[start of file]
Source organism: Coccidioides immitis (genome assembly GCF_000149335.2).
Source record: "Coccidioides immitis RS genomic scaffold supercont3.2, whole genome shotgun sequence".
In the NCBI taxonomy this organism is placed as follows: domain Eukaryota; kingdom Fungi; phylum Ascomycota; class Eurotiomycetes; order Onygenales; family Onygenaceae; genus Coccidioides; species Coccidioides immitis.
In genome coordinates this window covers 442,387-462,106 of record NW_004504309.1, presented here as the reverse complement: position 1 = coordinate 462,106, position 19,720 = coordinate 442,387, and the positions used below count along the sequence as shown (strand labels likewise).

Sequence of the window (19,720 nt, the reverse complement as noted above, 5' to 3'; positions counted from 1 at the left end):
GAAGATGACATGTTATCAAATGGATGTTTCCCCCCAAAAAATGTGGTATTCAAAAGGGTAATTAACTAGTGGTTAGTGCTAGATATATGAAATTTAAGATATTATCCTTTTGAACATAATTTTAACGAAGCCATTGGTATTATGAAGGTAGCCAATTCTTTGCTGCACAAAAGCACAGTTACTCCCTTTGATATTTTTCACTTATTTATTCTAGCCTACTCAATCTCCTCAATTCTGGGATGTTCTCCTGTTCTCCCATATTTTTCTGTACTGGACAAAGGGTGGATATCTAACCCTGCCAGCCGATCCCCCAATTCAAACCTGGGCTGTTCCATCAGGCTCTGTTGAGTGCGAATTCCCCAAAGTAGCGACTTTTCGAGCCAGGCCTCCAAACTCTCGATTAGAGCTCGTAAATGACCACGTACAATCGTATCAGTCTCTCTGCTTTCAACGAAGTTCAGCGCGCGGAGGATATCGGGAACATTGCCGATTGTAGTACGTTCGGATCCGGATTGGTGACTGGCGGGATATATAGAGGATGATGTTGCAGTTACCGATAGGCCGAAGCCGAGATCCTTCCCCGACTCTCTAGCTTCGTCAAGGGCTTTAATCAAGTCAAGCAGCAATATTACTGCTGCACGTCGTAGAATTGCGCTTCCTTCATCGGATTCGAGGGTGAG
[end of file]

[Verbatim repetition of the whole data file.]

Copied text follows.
Source organism: Coccidioides immitis (genome assembly GCF_000149335.2).
Source record: "Coccidioides immitis RS genomic scaffold supercont3.2, whole genome shotgun sequence".
In the NCBI taxonomy this organism is placed as follows: domain Eukaryota; kingdom Fungi; phylum Ascomycota; class Eurotiomycetes; order Onygenales; family Onygenaceae; genus Coccidioides; species Coccidioides immitis.
In genome coordinates this window covers 442,387-462,106 of record NW_004504309.1, presented here as the reverse complement: position 1 = coordinate 462,106, position 19,720 = coordinate 442,387, and the positions used below count along the sequence as shown (strand labels likewise).

Sequence of the window (19,720 nt, the reverse complement as noted above, 5' to 3'; positions counted from 1 at the left end):
GAAGATGACATGTTATCAAATGGATGTTTCCCCCCAAAAAATGTGGTATTCAAAAGGGTAATTAACTAGTGGTTAGTGCTAGATATATGAAATTTAAGATATTATCCTTTTGAACATAATTTTAACGAAGCCATTGGTATTATGAAGGTAGCCAATTCTTTGCTGCACAAAAGCACAGTTACTCCCTTTGATATTTTTCACTTATTTATTCTAGCCTACTCAATCTCCTCAATTCTGGGATGTTCTCCTGTTCTCCCATATTTTTCTGTACTGGACAAAGGGTGGATATCTAACCCTGCCAGCCGATCCCCCAATTCAAACCTGGGCTGTTCCATCAGGCTCTGTTGAGTGCGAATTCCCCAAAGTAGCGACTTTTCGAGCCAGGCCTCCAAACTCTCGATTAGAGCTCGTAAATGACCACGTACAATCGTATCAGTCTCTCTGCTTTCAACGAAGTTCAGCGCGCGGAGGATATCGGGAACATTGCCGATTGTAGTACGTTCGGATCCGGATTGGTGACTGGCGGGATATATAGAGGATGATGTTGCAGTTACCGATAGGCCGAAGCCGAGATCCTTCCCCGACTCTCTAGCTTCGTCAAGGGCTTTAATCAAGTCAAGCAGCAATATTACTGCTGCACGTCGTAGAATTGCGCTTCCTTCATCGGATTCGAGGGTGAG